If there were more authors in the vein of D. du Maurier, e.g. "Don't Look Now", "The Birds",etc. I'd be hooked.

  • 17 years ago

    Poe?! Poe is the sister of a Gothic writer?! Now THAT explains a lot! And I also love that album of hers. Specifically, I love that song "Hey Pretty". Quite a nice tune with interesting lyrics.

    By the way, if you like Gothic fiction, see if you can find English translations of the works of an author named Jose Rizal. He has two novels : Noli Me Tangere and El Filibusterismo. You should be able to find English translations through the usual sources.

  • 17 years ago

    Georgia peach, I read House of Leaves when it first came out. I think Newsweek did an article on it back then about the writing style. There are some genuinely hair-raising moments in the book and it was a good read, although it seems that it was a little long. And Poe's Haunted is one of my favorite cds. In fact, I just listened to it this morning. Eerie coincidence. And an eerie cd as well. There are times it gives me goosebumps.

    Haunted is actually intended to be a companion of sorts to House of Leaves, if I'm not mistaken. One of the songs especially (5 & 1/2 Minute Hallway) is obviously inspired from her brother's book. I think there are further references to the book in the liner notes of the cd. Also, I've read that both Haunted and House of Leaves were Poe and her brother's way of saying goodbye to their father. And if you really like Poe's voice, check out the work she has done with Conjure One, particularly the song Center of the Sun. It's absolute perfection. Make a Wish is also wonderful.

    Susan Hill's The Woman in Black still gives me goosebumps when I think about it. Martin gets the kudos for recommending that one. It's become one of my favorites.

  • 17 years ago

    Umm, I just finished "Dreams in the Witch House," so I'm collecting my thoughts as I write.

    anyanka, when I read the definition you provided for cyclopean, I remembered "Cyclopean walls" from various archaeological descriptions of sites (especially the ones of the ruins at Lake Titicaca in Bolivia), and I, at one time, knew that they were so named for the giant in "The Odyssey." But mythology has never stuck in my brain for very long. Of course, when I ran across Cyclopean in Lovecraft's text, I did an Aha! Thanks for pointing it out because I would've glided right over it otherwise.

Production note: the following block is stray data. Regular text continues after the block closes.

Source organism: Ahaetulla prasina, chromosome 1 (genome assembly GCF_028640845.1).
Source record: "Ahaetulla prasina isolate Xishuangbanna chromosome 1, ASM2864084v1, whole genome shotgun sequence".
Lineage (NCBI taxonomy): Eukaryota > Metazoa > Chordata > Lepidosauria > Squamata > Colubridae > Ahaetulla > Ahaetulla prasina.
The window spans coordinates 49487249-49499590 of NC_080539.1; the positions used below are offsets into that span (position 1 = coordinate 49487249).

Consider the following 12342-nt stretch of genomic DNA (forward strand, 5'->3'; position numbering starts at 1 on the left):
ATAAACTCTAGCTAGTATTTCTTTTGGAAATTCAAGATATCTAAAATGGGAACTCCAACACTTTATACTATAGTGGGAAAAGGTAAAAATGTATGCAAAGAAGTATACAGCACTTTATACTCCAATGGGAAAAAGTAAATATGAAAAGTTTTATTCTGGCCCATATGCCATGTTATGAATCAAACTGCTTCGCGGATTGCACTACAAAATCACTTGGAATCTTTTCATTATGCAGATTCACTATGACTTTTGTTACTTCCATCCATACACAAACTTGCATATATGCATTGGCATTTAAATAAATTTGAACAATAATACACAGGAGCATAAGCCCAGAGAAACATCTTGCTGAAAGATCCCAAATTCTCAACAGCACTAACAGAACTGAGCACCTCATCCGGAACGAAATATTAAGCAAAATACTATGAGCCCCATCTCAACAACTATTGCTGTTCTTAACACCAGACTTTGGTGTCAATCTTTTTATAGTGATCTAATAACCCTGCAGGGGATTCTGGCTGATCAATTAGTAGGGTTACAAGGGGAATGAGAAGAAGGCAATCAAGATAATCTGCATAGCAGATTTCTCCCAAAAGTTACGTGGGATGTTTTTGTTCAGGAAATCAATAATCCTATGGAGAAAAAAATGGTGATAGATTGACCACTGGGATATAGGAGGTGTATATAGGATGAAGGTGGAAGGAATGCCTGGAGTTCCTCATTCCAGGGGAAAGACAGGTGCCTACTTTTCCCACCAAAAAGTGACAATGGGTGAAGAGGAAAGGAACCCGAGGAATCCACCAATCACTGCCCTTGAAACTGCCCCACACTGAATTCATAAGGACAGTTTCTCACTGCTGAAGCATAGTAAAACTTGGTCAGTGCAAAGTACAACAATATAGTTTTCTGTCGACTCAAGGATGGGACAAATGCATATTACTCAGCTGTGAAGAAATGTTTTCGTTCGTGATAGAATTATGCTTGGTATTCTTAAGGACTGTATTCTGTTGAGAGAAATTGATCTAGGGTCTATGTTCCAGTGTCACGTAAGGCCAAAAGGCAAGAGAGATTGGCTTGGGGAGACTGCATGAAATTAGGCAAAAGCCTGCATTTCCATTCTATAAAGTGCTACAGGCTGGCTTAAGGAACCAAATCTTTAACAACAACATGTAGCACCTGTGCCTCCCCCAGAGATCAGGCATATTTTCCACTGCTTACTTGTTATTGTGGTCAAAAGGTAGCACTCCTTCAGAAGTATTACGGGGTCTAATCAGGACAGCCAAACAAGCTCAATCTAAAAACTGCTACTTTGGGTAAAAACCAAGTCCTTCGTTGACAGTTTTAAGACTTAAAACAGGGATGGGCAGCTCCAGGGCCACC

What with this story and "Rats in the Walls," can we infer that Lovecraft had a rodent phobia? I have no fondness for the critters, but -- and this is very much where the subjectivity of horror comes in -- I don't think they are particularly scary, except perhaps as vectors of the plague or other diseases. As familiars of demons...I can understand how that got started, rats being nocturnal and elusive.

    Heh! I see what you mean about Lovecraft's penchant for unpronounceable names; something he seems to share with sci-fi writers.

    All right, I will admit that "Dreams of the Witch Room" had some puzzling and tantalizing features -- the spaces behind the slanting partitions, the feverish dreams, the somnambulism (the last I think would be truly frightening to experience) -- but the way these things played out...well, let me just say it is too patly graphic, in my opinion. What was the scariest part for you, anyanka?

  • 17 years ago

    Oh-oh, I forgot to mention that when Lovecraft mentioned Walpurgis Night the first time, I remembered that the "other Hallowe'en" (April 30) Walpurgis Night is the title of a tale by Isak Dinesen, probably the one I was trying to think of yesterday in my post above. Is there a tradition attached to this night of peering into mirrors to see the future?

    I hadn't thought of it before, but mirrors feature in quite a lot of ghost/horror stories. They can be rather creepy, even nowadays. Remember how Jane Eyre was frightened by the mirror in the Red Room? Oh, and there's a most hair-raising mirror encounter in Dorothy Macardle's The Uninvited. Alice stepped through the looking glass...

    Mary, you know I agree about DduM. She knew how to leave things, didn't she? Enigma, again. :-)

  • 17 years ago

    My apologies for posting so many times in a row, but I didn't say everything I wanted to say! :-)

    Siobhan, thank you for the link to Bierce's "An Occurrence at Owl Creek Bridge." It's been a while since I revisited that one, and I must say it hasn't lost a bit of its effectiveness. There are really several categories of horror. I'm sure someone has studied this and already classified them, but I have my own informal classification -- "Owl Creek" falls into the eerie group, along with the novel-length Picnic at Hanging Rock. But, really, what is there about "Owl Creek" that has made it so famous, oft-referenced, and influential? Part of it is that narrative feature that I had better not mention, but is it really still that surprising to readers who surely have experienced that type of thing many, many times by now?